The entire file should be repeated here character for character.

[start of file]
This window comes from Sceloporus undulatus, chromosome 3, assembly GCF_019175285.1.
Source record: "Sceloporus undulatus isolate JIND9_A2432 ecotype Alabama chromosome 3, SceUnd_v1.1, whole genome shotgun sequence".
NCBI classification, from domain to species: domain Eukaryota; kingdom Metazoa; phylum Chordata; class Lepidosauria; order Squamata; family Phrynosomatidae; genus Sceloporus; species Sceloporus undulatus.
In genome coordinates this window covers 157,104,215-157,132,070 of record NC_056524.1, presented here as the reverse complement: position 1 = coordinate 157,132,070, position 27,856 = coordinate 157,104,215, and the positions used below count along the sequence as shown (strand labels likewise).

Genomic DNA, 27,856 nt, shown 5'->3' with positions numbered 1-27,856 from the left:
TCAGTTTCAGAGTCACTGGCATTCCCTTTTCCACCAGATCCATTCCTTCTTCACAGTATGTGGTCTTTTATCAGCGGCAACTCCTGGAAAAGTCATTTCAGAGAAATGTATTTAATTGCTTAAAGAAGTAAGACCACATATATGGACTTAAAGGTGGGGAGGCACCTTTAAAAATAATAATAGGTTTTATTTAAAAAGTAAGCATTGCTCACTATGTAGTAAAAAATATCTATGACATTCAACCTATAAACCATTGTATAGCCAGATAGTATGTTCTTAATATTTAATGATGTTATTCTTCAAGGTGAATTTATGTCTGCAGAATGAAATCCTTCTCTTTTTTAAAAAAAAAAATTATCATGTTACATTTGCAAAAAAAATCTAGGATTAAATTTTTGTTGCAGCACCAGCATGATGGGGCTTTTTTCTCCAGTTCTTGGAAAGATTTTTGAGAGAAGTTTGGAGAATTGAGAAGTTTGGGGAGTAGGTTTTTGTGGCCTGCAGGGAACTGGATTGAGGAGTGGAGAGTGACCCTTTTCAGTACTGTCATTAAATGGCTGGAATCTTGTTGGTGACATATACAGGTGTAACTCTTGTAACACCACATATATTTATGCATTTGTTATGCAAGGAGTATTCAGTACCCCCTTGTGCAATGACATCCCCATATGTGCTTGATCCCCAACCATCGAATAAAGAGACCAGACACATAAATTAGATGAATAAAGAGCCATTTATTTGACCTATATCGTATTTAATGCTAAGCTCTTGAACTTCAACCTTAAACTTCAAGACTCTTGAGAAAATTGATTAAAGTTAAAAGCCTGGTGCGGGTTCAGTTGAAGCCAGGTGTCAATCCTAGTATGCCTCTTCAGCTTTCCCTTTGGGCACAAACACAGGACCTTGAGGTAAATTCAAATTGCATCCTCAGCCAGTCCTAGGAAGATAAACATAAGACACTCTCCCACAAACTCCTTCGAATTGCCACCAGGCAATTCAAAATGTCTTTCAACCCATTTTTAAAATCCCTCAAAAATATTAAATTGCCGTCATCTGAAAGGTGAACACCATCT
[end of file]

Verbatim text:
This window comes from Sceloporus undulatus, chromosome 3, assembly GCF_019175285.1.
Source record: "Sceloporus undulatus isolate JIND9_A2432 ecotype Alabama chromosome 3, SceUnd_v1.1, whole genome shotgun sequence".
NCBI classification, from domain to species: domain Eukaryota; kingdom Metazoa; phylum Chordata; class Lepidosauria; order Squamata; family Phrynosomatidae; genus Sceloporus; species Sceloporus undulatus.
In genome coordinates this window covers 157,104,215-157,132,070 of record NC_056524.1, presented here as the reverse complement: position 1 = coordinate 157,132,070, position 27,856 = coordinate 157,104,215, and the positions used below count along the sequence as shown (strand labels likewise).

Genomic DNA, 27,856 nt, shown 5'->3' with positions numbered 1-27,856 from the left:
TCAGTTTCAGAGTCACTGGCATTCCCTTTTCCACCAGATCCATTCCTTCTTCACAGTATGTGGTCTTTTATCAGCGGCAACTCCTGGAAAAGTCATTTCAGAGAAATGTATTTAATTGCTTAAAGAAGTAAGACCACATATATGGACTTAAAGGTGGGGAGGCACCTTTAAAAATAATAATAGGTTTTATTTAAAAAGTAAGCATTGCTCACTATGTAGTAAAAAATATCTATGACATTCAACCTATAAACCATTGTATAGCCAGATAGTATGTTCTTAATATTTAATGATGTTATTCTTCAAGGTGAATTTATGTCTGCAGAATGAAATCCTTCTCTTTTTTAAAAAAAAAAATTATCATGTTACATTTGCAAAAAAAATCTAGGATTAAATTTTTGTTGCAGCACCAGCATGATGGGGCTTTTTTCTCCAGTTCTTGGAAAGATTTTTGAGAGAAGTTTGGAGAATTGAGAAGTTTGGGGAGTAGGTTTTTGTGGCCTGCAGGGAACTGGATTGAGGAGTGGAGAGTGACCCTTTTCAGTACTGTCATTAAATGGCTGGAATCTTGTTGGTGACATATACAGGTGTAACTCTTGTAACACCACATATATTTATGCATTTGTTATGCAAGGAGTATTCAGTACCCCCTTGTGCAATGACATCCCCATATGTGCTTGATCCCCAACCATCGAATAAAGAGACCAGACACATAAATTAGATGAATAAAGAGCCATTTATTTGACCTATATCGTATTTAATGCTAAGCTCTTGAACTTCAACCTTAAACTTCAAGACTCTTGAGAAAATTGATTAAAGTTAAAAGCCTGGTGCGGGTTCAGTTGAAGCCAGGTGTCAATCCTAGTATGCCTCTTCAGCTTTCCCTTTGGGCACAAACACAGGACCTTGAGGTAAATTCAAATTGCATCCTCAGCCAGTCCTAGGAAGATAAACATAAGACACTCTCCCACAAACTCCTTCGAATTGCCACCAGGCAATTCAAAATGTCTTTCAACCCATTTTTAAAATCCCTCAAAAATATTAAATTGCCGTCATCTGAAAGGTGAACACCATCT